Lesson From Japan: Tsunami Warnings Via Mobile Phones
SEATTLE – A tsunami expert from Japan shared this advice at a meeting of West Coast emergency planners and earthquake scientists Friday: make greater use of mobile phones to spread tsunami warnings.
More than a hundred disaster planners gathered in Seattle to parse the lessons from last March's devastating earthquake and tsunami in Japan.
Japan has the world's most advanced earthquake warning system. It's so fast that sometimes a text alert reaches cellphone owners before the ground even starts shaking where they are.
Emergency planners from the American West hope to eventually have something similar, but also offer caveats about relying on mobile phones. Cell coverage along the Northwest coast can be spotty. The network might crash under the crush of a mass alert.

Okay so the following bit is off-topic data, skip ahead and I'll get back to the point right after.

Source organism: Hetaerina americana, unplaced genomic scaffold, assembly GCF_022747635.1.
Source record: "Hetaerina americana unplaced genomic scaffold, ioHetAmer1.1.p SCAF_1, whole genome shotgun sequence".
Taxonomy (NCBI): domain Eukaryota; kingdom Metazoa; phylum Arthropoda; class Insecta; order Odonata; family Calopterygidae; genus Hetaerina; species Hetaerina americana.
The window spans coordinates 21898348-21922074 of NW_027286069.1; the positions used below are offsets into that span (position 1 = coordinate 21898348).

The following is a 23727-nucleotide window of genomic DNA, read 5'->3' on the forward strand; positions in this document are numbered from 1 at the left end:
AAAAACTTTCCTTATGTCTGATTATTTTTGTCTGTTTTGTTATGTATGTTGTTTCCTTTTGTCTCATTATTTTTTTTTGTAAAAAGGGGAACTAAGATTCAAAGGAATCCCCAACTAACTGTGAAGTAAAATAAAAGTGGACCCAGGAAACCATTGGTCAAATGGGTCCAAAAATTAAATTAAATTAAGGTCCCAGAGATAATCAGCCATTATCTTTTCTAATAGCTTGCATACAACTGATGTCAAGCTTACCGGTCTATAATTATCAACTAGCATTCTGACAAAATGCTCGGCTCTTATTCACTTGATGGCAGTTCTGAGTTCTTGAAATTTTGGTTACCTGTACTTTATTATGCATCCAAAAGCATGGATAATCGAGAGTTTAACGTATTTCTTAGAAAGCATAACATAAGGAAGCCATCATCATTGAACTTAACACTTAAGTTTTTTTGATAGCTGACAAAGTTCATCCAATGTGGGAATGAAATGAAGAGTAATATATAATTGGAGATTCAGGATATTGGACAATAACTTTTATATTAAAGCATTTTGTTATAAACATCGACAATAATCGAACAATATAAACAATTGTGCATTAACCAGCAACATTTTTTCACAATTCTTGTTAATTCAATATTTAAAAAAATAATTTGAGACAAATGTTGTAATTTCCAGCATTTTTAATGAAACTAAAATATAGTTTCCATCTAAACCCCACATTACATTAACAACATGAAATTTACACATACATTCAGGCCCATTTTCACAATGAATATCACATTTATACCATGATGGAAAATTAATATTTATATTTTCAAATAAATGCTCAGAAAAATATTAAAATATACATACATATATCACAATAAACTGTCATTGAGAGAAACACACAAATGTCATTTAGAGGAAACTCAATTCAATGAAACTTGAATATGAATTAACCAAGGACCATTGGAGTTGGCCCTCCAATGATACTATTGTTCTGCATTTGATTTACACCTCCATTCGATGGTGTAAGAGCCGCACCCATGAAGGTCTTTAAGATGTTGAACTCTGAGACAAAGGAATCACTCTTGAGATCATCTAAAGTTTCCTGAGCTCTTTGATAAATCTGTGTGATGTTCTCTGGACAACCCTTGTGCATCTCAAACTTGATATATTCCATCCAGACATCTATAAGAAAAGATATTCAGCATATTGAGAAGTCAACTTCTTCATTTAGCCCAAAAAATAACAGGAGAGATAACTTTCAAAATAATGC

The director of the West Coast and Alaska Tsunami Warning Center, Paul Whitmore, says you're more likely to see upgrades on many notification fronts.
"I don't think there's one silver bullet that is going to make the whole thing work," Whitmore says. "There's improvements to the Emergency Alert System. There's the NOAA weather radio. There's internet-based messaging, like these text messages people can get. There's websites. There's social media."
The West Coast Tsunami Warning Center now offers email or mobile text bulletins, but you have to take the initiative to sign up for it.
On the Web:
West Coast and Alaska tsunami warning bulletins:
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